Squadron Leader Colin Robertson DFC

Colin ‘Robbie’ Robertson RAF (33412) was a distinguished fighter pilot who as a member of RAF 603 (City of Edinburgh) Squadron engaged the first World War Two German aircraft to attack Great Britain – 16 October 1939. This and subsequent actions led him to be awarded the Distinguished Flying Cross (DFC). 

ROBERTSON, Colin, P/O (33412, Royal Air Force) – No.603 Squadron – Distinguished Flying Cross – awarded as per London Gazette dated 31 May 1940. Public Record Office Air 2/9413 has recommendation and the following citation which is a digest of the original submission. 

‘This officer has consistently shown skill and coolness in attacks on enemy aircraft, often in bad weather and always without Direction Finding facilities. On three occasions in October he was a member of sections which shot down an enemy aircraft in each engagement. On the 7th March he took part in an action in which an enemy aircraft was shot down and he also succeeded in closing in and reading its lettering which proved the aircraft to be one of the group operating directly under the German High Command. On 17th March, in poor visibility, he intercepted enemy aircraft which, however, escaped into low cloud.’

In October of 1942, Agnes McAndrew Black, the second daughter of D Black, GrayBank House, Perth, married RAF Squadron Leader Colin Robertson. Colin, the second son of the Robertsons, Roseneuk, Falkirk was educated at Falkirk High School and entered the RAF as an aircraft apprentice. He was promoted sergeant two years later. As the leading cadet at RAF College Cranwell, he graduated 17 December 1938 as a pilot officer.

Before the wastarted, Robertson was with RAF 41 Squadron at RAF Catterick in North Yorkshire. Here on 23 May 1939 he stalled and crashed during a night landing, Supermarine Spitfire Mk 1, K9842. The aircraft was ‘Struck Off Charge’ on 14 June 1939 as damaged beyond economic repair. it had first been flown at the Supermarine factory at Eastleigh, Southampton on 12 January 1939 and was delivered to the squadron on 16 January 1939. Total flying hours for Colin in a Spitfire was 97.15 at that time. He was then posted to RAF 603 Squadron at RAF Turnhouse, Edinburgh.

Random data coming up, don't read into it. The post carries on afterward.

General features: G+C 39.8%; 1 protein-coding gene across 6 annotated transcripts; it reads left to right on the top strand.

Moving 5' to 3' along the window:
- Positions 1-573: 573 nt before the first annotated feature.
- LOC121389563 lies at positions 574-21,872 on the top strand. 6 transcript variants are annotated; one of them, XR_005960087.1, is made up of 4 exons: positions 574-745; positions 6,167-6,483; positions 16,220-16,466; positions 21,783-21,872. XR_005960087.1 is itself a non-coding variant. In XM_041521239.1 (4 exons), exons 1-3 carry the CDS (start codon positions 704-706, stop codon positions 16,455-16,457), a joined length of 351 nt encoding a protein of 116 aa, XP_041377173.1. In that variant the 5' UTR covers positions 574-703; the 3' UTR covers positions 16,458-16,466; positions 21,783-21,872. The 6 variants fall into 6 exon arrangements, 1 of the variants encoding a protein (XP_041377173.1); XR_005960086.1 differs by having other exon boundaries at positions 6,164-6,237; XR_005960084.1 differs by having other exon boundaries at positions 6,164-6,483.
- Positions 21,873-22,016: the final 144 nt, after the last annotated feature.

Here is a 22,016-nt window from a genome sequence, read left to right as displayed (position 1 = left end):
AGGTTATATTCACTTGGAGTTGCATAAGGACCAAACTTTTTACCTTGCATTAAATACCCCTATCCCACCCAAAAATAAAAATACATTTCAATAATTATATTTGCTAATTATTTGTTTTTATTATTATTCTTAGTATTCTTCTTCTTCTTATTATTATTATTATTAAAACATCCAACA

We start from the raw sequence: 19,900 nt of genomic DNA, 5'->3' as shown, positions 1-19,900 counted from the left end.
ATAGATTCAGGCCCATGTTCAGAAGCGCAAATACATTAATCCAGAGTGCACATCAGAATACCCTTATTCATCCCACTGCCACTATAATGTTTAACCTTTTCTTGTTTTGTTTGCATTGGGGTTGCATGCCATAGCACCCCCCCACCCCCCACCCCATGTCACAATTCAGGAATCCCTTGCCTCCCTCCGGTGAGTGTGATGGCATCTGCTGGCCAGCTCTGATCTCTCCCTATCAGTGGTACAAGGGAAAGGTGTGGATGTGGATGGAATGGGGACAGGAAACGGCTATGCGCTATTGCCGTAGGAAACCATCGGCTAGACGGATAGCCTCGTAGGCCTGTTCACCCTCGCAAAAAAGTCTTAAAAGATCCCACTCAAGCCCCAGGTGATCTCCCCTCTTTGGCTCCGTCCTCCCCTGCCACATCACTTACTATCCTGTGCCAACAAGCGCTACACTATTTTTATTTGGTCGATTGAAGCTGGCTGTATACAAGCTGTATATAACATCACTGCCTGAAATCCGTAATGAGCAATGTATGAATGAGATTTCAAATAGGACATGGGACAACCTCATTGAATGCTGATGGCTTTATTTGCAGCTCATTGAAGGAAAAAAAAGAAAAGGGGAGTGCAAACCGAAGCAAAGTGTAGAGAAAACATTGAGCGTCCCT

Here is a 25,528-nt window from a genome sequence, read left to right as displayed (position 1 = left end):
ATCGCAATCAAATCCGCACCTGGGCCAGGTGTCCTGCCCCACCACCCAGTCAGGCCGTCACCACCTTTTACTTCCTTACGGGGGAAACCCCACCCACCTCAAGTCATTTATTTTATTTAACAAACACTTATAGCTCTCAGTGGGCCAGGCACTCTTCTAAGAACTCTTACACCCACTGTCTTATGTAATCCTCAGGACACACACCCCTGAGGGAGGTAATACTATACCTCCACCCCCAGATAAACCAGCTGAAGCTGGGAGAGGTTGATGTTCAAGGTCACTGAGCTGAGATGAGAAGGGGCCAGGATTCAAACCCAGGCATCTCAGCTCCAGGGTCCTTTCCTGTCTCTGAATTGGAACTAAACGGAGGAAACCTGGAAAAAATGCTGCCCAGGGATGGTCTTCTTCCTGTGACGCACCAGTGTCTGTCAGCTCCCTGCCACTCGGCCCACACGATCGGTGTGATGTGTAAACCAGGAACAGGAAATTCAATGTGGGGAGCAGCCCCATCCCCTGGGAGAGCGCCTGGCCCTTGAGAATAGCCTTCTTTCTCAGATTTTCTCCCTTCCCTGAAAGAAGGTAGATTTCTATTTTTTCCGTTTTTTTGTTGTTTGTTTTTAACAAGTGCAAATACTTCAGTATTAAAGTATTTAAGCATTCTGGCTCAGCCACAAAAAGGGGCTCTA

Robertson suffered a fractured skull in a horse-riding accident in June 1940. As a result, he was stood down from flyingThis was just before the Battle of Britain (10 July 1940 to 31 October 1940) and means he does not count as one of the pilots who flew operationally in the battle. He was promoted to flying officer in June 1940, to flight lieutenant on 17 June 1941 and squadron leader on 1 July 1943. After serving some time in Canada, he returned to the UK and for two years flew de Haviland DH.98 Mosquitos, recording 365 flying hours’ time in the type.  

O12 December 1943, Robertson of RAF 25 Squadron was flying in his Mosquito DH.98 NF MkII, DD754. Two Mosquito aircraft were carrying out a non-operational flight. Being a night fighter squadron, they were not used to fighting during the day, and were practising mock combats in pairs. His squadron was training to provide fighter cover for bomber aircraft returning the following day from an attack on the V-2 development and production facilities at Peenemünde, near the Baltic Sea in Germany.  

His aircraft pitched up in a steep climbing turn without warning. It made a couple of spins before diving into marshy ground near West Flotmanby, west of Filey in North Yorkshire. 

The RAF Court of Enquiry into the crash noted that the horse-riding accident had changed ‘Robbie’ Robertson’s character ‘from debonnaire to foolhardy’, as he had attempted a loop at low level. A bit harsh and unfair given that Robertson had a considerable grand total of 1,116 flying hours experience at the time of his death. 

Flying Officer Ernest Bartholomew RAFVR, the navigator and radar operator was also killed in the crash. Bartholomew received his commission of pilot officer on 13 April 1943 and had just been promoted to flying officer on 13 October 1943. He was (likely) aged around 28 years. 

Robertson was a prominent athlete and won honours playing rugby,  running events and in a sabre championship at RAF College Cranwell. S Robertson is buried at the Camelon Cemetery at Falkirk. He was aged 26 years. On 25 June 1944, a daughter was born to Agnes and the late Colin at St Johnstoun Nursing Home, Perth.